IAF on cusp of acquiring cutting edge combat jets

IANS

New Delhi, Oct 25(IANS) The Indian Air Force (IAF) is finally on the cusp of ordering and acquiring cutting edge combat jets to replace its outdated inventory of Soviet-vintage MiG aircraft.

With the decision of the defence ministry to open the financial bids early next month of the two finalists in the IAF?s medium multi role combat aircraft (MMRCA) tender, IAF can now hope to acquire the first lot of 18 aircraft by end-2014 or mid-2015, depending on when the contract is signed.

The ministry completed the formalities last week and sent letters Monday to representatives of Eurofighter and Rafale for opening the bids on the afternoon of Friday, November 4. The representatives would authenticate the tender packets as their own and as submitted by them earlier, in the presence of senior ministry officials, and then they would be opened by one of the designated officers.

Each bid would have a Summary Sheet and the Best and Final Offer, or BAFO as it is called, and both the bids would be read out to the Rafale and Eurofighter representatives. The ministry officials present would represent the the acquistion, technical and defence finance departments.

Although the ministry’s initial assessment was that the deal could be worth around $10 billion, the Rafale and Eurofighter should cost somewhere around $15 billion.

It is perhaps safe to assume that if the difference between the two bids is 15 per cent or more, then the lower bidder would ultimately be the winner. But if the difference is only marginal, or around four to five percent, then the associated costs on spares, tooling, maintenance and operating costs per hour in terms of fuel, manpower, maintenance and lifecycle would play a role in determining the winner.

In any case, the initial costs, which include spares and support for the first two years, as well as the associated costs would be computed and only then would the winner be declared.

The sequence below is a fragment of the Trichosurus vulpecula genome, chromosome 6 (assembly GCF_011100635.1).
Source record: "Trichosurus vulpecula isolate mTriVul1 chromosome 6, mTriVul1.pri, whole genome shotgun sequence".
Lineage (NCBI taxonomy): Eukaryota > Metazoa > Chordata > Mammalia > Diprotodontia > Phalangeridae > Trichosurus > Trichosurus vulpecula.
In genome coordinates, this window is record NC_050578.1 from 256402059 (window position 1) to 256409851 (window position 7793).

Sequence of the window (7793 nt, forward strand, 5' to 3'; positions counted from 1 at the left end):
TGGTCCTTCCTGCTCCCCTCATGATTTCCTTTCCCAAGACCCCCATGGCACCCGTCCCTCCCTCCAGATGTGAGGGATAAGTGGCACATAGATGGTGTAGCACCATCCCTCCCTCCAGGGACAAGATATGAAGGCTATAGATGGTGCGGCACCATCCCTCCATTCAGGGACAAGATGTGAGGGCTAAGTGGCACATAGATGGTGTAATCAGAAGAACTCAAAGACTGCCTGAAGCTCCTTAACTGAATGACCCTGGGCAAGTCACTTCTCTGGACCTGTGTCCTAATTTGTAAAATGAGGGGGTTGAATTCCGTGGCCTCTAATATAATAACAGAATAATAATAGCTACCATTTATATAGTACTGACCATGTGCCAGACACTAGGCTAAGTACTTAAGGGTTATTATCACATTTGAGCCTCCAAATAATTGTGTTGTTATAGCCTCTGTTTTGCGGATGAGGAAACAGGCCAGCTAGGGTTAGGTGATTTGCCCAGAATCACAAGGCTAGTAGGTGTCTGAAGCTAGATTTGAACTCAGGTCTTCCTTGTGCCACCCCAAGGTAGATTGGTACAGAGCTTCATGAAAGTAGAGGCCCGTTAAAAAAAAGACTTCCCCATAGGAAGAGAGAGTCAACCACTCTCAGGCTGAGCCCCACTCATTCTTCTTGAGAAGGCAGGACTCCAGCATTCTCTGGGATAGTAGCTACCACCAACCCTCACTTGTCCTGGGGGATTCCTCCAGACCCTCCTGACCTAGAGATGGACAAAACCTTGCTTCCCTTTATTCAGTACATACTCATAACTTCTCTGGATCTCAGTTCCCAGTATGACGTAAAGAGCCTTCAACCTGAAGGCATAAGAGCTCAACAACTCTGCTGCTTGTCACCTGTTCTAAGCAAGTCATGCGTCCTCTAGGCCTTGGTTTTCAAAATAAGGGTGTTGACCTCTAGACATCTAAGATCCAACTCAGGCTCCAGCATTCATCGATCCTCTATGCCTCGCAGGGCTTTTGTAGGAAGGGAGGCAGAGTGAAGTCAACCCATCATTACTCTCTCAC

Well placed sources told India Strategic defence magazine (www.indiastrategic.in) that it should take a month or so to do the necessary calculations. The IAF chief, Air Chief Marshal Norman Anil Kumar Browne, has has also expressed this hope.

Notably, the financial bids are valid only till December 2011, and if there is a delay by chance, then the two companies, French Dassault for Rafale and European consortium Cassidian for Eurofighter, would have to renew the validity of their bids. But that is unlikely to happen.

The IAF has been in a hurry for several years to replace its inventory of old Soviet Migs, but it was only in 2007 that a Request for Proposals (RFP), or tender, was issued to these two European companies as well as US Lockheed Martin for the F-16 Super Viper and Boeing for F/A-18 Super Hornet, Swedish Saab for the Gripen and Russia?s Rosoboronexport for Mig 29M2, later designated Mig 35.

The IAF conducted extensive flight and weapon trials within India and the country of manufacture. According to Air Chief Marshal P.V. Naik, who retired a couple of months ago as the IAF chief after overseeing the exercise, all the aircraft were good but the Rafale and Eurofighter scored the maximum points.

The tender is for 126 aircraft, with an option for 63 more. It mandates two years support, cost of weapons, transfer of some critical technologies and 50 per cent of the value of the tender to be reinvested back in India in defence-related industries. The winner has to supply 18 aircraft in fly-away condition and the rest as kits and parts, some of which would be progressively made in India.

It would be up to the winner to choose any public or private sector company for collaborations but the final integration of the aircraft and systems would be done by Hindustan Aeronautics Limited, India?s premier aerospace state-run company.

Nonetheless, both Dassault and Cassidian, a subsidiary of EADS, have tied up with Indian industrial houses like Tatas, Mahindras, Larsen and Toubro as well as HAL, BEML and so on.

Senior and younger officers of the IAF are looking forward to the arrival of the new combat jets, particularly as the Sukhoi SU-30MKI is the only aircraft in IAF?s inventory which can be described as modern. All the other aircraft are 25 or more years old and are being upgraded for a life extension of 10-15 years.

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Posted by pilotpaul on Oct 26 2011. Filed under All News. You can follow any responses to this entry through the RSS 2.0. Both comments and pings are currently closed.

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